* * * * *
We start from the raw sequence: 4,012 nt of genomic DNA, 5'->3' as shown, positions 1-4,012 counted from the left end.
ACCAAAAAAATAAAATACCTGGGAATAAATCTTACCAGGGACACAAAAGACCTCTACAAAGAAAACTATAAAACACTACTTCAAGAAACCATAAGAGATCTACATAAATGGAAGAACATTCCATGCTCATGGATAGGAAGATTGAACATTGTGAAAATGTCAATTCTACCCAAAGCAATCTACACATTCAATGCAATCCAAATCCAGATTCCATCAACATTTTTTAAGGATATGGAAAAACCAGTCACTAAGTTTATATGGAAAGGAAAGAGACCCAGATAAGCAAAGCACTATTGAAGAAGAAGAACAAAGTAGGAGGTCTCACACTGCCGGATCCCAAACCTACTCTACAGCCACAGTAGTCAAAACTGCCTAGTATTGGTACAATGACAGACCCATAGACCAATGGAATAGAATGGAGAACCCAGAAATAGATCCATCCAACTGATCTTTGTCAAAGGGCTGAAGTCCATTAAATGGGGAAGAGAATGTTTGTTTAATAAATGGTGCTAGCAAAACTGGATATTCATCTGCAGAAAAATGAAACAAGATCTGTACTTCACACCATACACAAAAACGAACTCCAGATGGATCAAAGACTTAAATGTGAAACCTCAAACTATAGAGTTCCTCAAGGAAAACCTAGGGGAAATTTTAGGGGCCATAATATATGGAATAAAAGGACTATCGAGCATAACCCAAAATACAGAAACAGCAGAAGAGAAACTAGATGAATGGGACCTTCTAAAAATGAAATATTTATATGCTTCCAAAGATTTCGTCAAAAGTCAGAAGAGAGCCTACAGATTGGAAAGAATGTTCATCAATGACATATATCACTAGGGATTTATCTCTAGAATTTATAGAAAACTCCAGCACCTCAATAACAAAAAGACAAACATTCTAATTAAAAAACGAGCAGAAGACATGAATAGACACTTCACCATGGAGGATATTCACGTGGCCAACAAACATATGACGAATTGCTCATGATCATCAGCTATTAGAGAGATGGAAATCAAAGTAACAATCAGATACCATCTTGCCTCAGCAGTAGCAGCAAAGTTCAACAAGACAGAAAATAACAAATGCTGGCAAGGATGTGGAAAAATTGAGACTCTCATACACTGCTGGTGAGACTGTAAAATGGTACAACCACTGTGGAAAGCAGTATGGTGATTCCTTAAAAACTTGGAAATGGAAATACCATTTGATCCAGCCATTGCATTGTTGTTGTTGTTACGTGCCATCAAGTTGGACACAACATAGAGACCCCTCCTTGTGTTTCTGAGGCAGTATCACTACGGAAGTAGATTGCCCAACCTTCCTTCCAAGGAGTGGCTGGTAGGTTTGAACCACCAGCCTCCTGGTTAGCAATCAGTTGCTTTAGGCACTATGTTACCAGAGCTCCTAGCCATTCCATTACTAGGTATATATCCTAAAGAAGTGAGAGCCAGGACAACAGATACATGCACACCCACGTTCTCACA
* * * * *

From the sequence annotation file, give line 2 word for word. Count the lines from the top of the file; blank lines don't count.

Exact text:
ACCAAAAAAATAAAATACCTGGGAATAAATCTTACCAGGGACACAAAAGACCTCTACAAAGAAAACTATAAAACACTACTTCAAGAAACCATAAGAGATCTACATAAATGGAAGAACATTCCATGCTCATGGATAGGAAGATTGAACATTGTGAAAATGTCAATTCTACCCAAAGCAATCTACACATTCAATGCAATCCAAATCCAGATTCCATCAACATTTTTTAAGGATATGGAAAAACCAGTCACTAAGTTTATATGGAAAGGAAAGAGACCCAGATAAGCAAAGCACTATTGAAGAAGAAGAACAAAGTAGGAGGTCTCACACTGCCGGATCCCAAACCTACTCTACAGCCACAGTAGTCAAAACTGCCTAGTATTGGTACAATGACAGACCCATAGACCAATGGAATAGAATGGAGAACCCAGAAATAGATCCATCCAACTGATCTTTGTCAAAGGGCTGAAGTCCATTAAATGGGGAAGAGAATGTTTGTTTAATAAATGGTGCTAGCAAAACTGGATATTCATCTGCAGAAAAATGAAACAAGATCTGTACTTCACACCATACACAAAAACGAACTCCAGATGGATCAAAGACTTAAATGTGAAACCTCAAACTATAGAGTTCCTCAAGGAAAACCTAGGGGAAATTTTAGGGGCCATAATATATGGAATAAAAGGACTATCGAGCATAACCCAAAATACAGAAACAGCAGAAGAGAAACTAGATGAATGGGACCTTCTAAAAATGAAATATTTATATGCTTCCAAAGATTTCGTCAAAAGTCAGAAGAGAGCCTACAGATTGGAAAGAATGTTCATCAATGACATATATCACTAGGGATTTATCTCTAGAATTTATAGAAAACTCCAGCACCTCAATAACAAAAAGACAAACATTCTAATTAAAAAACGAGCAGAAGACATGAATAGACACTTCACCATGGAGGATATTCACGTGGCCAACAAACATATGACGAATTGCTCATGATCATCAGCTATTAGAGAGATGGAAATCAAAGTAACAATCAGATACCATCTTGCCTCAGCAGTAGCAGCAAAGTTCAACAAGACAGAAAATAACAAATGCTGGCAAGGATGTGGAAAAATTGAGACTCTCATACACTGCTGGTGAGACTGTAAAATGGTACAACCACTGTGGAAAGCAGTATGGTGATTCCTTAAAAACTTGGAAATGGAAATACCATTTGATCCAGCCATTGCATTGTTGTTGTTGTTACGTGCCATCAAGTTGGACACAACATAGAGACCCCTCCTTGTGTTTCTGAGGCAGTATCACTACGGAAGTAGATTGCCCAACCTTCCTTCCAAGGAGTGGCTGGTAGGTTTGAACCACCAGCCTCCTGGTTAGCAATCAGTTGCTTTAGGCACTATGTTACCAGAGCTCCTAGCCATTCCATTACTAGGTATATATCCTAAAGAAGTGAGAGCCAGGACAACAGATACATGCACACCCACGTTCTCACA